Fifty years ago, 50-year-olds were different. Well, at least in terms of perception. Patients with terribly painful arthritis had very few options: they had to grin and bear it. Thankfully, a few decades have brought about a new mindset for the middle-aged, and more than a few innovations, according to Hari Bezwada, M.D., a surgeon at Capital Health and its physician leader for the Joint Replacement Certification Program of Excellence at Capital Health. “We have so many great options for patients, so they can really live life to the fullest,” he says.

People most frequently seeking treatment for joint pain—and ultimately joint replacement surgeries—include a range of patients, from active, middle-aged athletes to overweight patients suffering from too much stress on their joints. “We’re seeing a lot of people in their 40s, 50s, and 60s still out there doing marathons, triathlons, and just generally wanting to stay active,” according to Arjun Saxena, M.D., a surgeon and on the medical staff at Capital Health. “So they’re seeing their physicians earlier when they have aches and pains, trying to figure out what they can do to stay active and continue to participate in the activities they enjoy.”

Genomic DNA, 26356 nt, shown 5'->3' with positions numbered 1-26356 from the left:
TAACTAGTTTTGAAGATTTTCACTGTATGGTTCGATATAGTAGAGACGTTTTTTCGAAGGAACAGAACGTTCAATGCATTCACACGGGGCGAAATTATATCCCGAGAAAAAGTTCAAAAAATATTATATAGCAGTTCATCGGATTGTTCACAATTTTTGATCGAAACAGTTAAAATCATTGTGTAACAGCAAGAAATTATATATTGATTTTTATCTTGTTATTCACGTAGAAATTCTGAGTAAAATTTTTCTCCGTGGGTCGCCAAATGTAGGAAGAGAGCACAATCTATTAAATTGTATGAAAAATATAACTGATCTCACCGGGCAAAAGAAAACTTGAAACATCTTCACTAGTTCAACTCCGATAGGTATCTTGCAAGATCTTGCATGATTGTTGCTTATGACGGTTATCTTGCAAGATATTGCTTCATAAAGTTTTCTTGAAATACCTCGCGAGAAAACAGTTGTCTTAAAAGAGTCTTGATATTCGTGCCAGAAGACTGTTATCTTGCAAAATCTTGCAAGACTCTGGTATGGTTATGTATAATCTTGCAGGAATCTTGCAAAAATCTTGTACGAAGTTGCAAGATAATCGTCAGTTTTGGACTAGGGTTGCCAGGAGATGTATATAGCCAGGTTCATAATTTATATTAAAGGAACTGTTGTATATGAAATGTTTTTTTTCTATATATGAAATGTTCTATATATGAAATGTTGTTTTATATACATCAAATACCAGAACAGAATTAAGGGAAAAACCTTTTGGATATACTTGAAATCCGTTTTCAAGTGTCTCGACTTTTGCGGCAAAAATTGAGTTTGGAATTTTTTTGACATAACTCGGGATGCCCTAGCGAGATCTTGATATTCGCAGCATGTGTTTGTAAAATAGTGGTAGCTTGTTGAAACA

First, patients presenting with arthritic pain—characterized by pain and stiffness due to inflammation of the joints—are encouraged to modify lifestyle and activity level for relief. Orthopedic doctors may suggest exercises to strengthen surrounding muscles, low-impact activity, anti-inflammatory medications, and Cortisone or Hyaluronan (also called viscosupplementation) injections.

For heavier patients, physicians promote weight loss and recommend getting physically fit. “For every pound of weight we have, it puts seven pounds of force on our knees. That’s a significant force if you’re 20, 30, or even more pounds overweight,” notes Dr. Saxena.

Surgery is always the last resort to treating symptoms after other interventions have been exhausted. “Once patients experience severe limitations in their life, have night pain, pain during daily activities, difficulty being able to work… that’s when we want to consider joint replacement surgery so they can move on with their lives,” says Dr. Bezwada.